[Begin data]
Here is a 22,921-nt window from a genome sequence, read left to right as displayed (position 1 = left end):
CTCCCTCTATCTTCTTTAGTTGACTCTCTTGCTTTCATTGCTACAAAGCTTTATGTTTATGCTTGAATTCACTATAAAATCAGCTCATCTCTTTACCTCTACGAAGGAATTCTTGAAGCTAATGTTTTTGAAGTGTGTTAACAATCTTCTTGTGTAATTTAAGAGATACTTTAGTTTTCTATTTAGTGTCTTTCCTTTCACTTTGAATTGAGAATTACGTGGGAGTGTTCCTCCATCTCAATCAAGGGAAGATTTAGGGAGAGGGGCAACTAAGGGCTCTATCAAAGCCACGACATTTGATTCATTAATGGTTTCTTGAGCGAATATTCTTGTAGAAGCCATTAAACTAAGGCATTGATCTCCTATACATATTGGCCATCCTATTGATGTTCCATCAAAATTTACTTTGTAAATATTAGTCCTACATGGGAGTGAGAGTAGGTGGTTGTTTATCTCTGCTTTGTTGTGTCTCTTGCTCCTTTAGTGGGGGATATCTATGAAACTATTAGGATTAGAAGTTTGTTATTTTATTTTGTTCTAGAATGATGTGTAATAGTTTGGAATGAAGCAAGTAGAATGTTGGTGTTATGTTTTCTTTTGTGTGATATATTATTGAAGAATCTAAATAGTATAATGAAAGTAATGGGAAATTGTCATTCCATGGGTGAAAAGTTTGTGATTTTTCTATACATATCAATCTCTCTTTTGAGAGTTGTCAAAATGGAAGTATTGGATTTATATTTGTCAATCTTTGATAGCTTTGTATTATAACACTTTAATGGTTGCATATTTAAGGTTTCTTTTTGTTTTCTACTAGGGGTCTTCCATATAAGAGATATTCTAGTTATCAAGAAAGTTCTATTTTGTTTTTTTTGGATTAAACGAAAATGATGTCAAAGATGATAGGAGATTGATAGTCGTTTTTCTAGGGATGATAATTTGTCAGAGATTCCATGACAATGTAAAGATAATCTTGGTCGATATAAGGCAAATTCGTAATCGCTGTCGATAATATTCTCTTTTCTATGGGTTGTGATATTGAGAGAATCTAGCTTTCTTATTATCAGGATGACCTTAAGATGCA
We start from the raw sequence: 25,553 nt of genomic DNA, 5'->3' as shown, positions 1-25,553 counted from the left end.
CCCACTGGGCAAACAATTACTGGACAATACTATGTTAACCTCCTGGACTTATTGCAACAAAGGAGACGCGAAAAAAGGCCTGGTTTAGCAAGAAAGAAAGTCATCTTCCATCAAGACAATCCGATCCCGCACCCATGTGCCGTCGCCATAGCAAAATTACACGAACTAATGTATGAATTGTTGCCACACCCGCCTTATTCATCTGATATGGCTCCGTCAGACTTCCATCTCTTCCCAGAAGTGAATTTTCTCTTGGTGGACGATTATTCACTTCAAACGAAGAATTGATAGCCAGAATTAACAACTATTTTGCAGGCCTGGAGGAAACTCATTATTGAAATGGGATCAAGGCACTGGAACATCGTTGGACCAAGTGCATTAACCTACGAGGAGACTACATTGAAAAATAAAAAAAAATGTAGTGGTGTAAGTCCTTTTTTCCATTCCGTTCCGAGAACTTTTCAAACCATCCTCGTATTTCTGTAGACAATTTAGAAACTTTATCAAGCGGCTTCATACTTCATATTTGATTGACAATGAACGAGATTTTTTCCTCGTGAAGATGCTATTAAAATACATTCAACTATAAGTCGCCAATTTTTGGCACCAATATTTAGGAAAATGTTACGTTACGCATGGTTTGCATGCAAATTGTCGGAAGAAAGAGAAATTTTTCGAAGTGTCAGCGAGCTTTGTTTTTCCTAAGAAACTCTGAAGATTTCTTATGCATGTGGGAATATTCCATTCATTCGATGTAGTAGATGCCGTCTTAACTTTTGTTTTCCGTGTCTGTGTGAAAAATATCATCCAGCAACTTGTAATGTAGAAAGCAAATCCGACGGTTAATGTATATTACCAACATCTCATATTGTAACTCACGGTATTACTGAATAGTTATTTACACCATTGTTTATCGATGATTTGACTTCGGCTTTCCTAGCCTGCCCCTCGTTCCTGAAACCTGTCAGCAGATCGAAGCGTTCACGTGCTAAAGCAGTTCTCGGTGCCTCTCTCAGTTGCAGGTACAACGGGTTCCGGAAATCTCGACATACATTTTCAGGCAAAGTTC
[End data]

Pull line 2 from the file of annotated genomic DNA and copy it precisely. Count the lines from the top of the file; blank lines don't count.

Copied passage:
CTCCCTCTATCTTCTTTAGTTGACTCTCTTGCTTTCATTGCTACAAAGCTTTATGTTTATGCTTGAATTCACTATAAAATCAGCTCATCTCTTTACCTCTACGAAGGAATTCTTGAAGCTAATGTTTTTGAAGTGTGTTAACAATCTTCTTGTGTAATTTAAGAGATACTTTAGTTTTCTATTTAGTGTCTTTCCTTTCACTTTGAATTGAGAATTACGTGGGAGTGTTCCTCCATCTCAATCAAGGGAAGATTTAGGGAGAGGGGCAACTAAGGGCTCTATCAAAGCCACGACATTTGATTCATTAATGGTTTCTTGAGCGAATATTCTTGTAGAAGCCATTAAACTAAGGCATTGATCTCCTATACATATTGGCCATCCTATTGATGTTCCATCAAAATTTACTTTGTAAATATTAGTCCTACATGGGAGTGAGAGTAGGTGGTTGTTTATCTCTGCTTTGTTGTGTCTCTTGCTCCTTTAGTGGGGGATATCTATGAAACTATTAGGATTAGAAGTTTGTTATTTTATTTTGTTCTAGAATGATGTGTAATAGTTTGGAATGAAGCAAGTAGAATGTTGGTGTTATGTTTTCTTTTGTGTGATATATTATTGAAGAATCTAAATAGTATAATGAAAGTAATGGGAAATTGTCATTCCATGGGTGAAAAGTTTGTGATTTTTCTATACATATCAATCTCTCTTTTGAGAGTTGTCAAAATGGAAGTATTGGATTTATATTTGTCAATCTTTGATAGCTTTGTATTATAACACTTTAATGGTTGCATATTTAAGGTTTCTTTTTGTTTTCTACTAGGGGTCTTCCATATAAGAGATATTCTAGTTATCAAGAAAGTTCTATTTTGTTTTTTTTGGATTAAACGAAAATGATGTCAAAGATGATAGGAGATTGATAGTCGTTTTTCTAGGGATGATAATTTGTCAGAGATTCCATGACAATGTAAAGATAATCTTGGTCGATATAAGGCAAATTCGTAATCGCTGTCGATAATATTCTCTTTTCTATGGGTTGTGATATTGAGAGAATCTAGCTTTCTTATTATCAGGATGACCTTAAGATGCA